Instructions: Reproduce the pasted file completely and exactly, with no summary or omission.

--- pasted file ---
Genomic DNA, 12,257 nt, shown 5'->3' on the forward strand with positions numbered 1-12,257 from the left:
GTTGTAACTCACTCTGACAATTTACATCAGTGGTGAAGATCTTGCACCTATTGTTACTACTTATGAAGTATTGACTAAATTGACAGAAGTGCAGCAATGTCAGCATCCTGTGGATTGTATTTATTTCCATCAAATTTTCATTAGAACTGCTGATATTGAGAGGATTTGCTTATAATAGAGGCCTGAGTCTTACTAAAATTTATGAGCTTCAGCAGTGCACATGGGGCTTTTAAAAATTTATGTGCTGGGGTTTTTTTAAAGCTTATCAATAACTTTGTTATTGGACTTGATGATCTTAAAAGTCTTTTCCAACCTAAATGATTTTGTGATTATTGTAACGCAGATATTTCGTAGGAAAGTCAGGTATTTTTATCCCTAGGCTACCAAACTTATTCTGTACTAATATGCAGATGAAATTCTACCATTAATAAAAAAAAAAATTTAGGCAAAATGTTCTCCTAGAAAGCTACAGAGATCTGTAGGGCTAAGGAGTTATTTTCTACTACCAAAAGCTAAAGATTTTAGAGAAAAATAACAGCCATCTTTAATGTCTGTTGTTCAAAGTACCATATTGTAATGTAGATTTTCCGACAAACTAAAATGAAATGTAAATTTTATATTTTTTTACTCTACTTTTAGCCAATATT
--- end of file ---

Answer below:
Genomic DNA, 12,257 nt, shown 5'->3' on the forward strand with positions numbered 1-12,257 from the left:
GTTGTAACTCACTCTGACAATTTACATCAGTGGTGAAGATCTTGCACCTATTGTTACTACTTATGAAGTATTGACTAAATTGACAGAAGTGCAGCAATGTCAGCATCCTGTGGATTGTATTTATTTCCATCAAATTTTCATTAGAACTGCTGATATTGAGAGGATTTGCTTATAATAGAGGCCTGAGTCTTACTAAAATTTATGAGCTTCAGCAGTGCACATGGGGCTTTTAAAAATTTATGTGCTGGGGTTTTTTTAAAGCTTATCAATAACTTTGTTATTGGACTTGATGATCTTAAAAGTCTTTTCCAACCTAAATGATTTTGTGATTATTGTAACGCAGATATTTCGTAGGAAAGTCAGGTATTTTTATCCCTAGGCTACCAAACTTATTCTGTACTAATATGCAGATGAAATTCTACCATTAATAAAAAAAAAAATTTAGGCAAAATGTTCTCCTAGAAAGCTACAGAGATCTGTAGGGCTAAGGAGTTATTTTCTACTACCAAAAGCTAAAGATTTTAGAGAAAAATAACAGCCATCTTTAATGTCTGTTGTTCAAAGTACCATATTGTAATGTAGATTTTCCGACAAACTAAAATGAAATGTAAATTTTATATTTTTTTACTCTACTTTTAGCCAATATT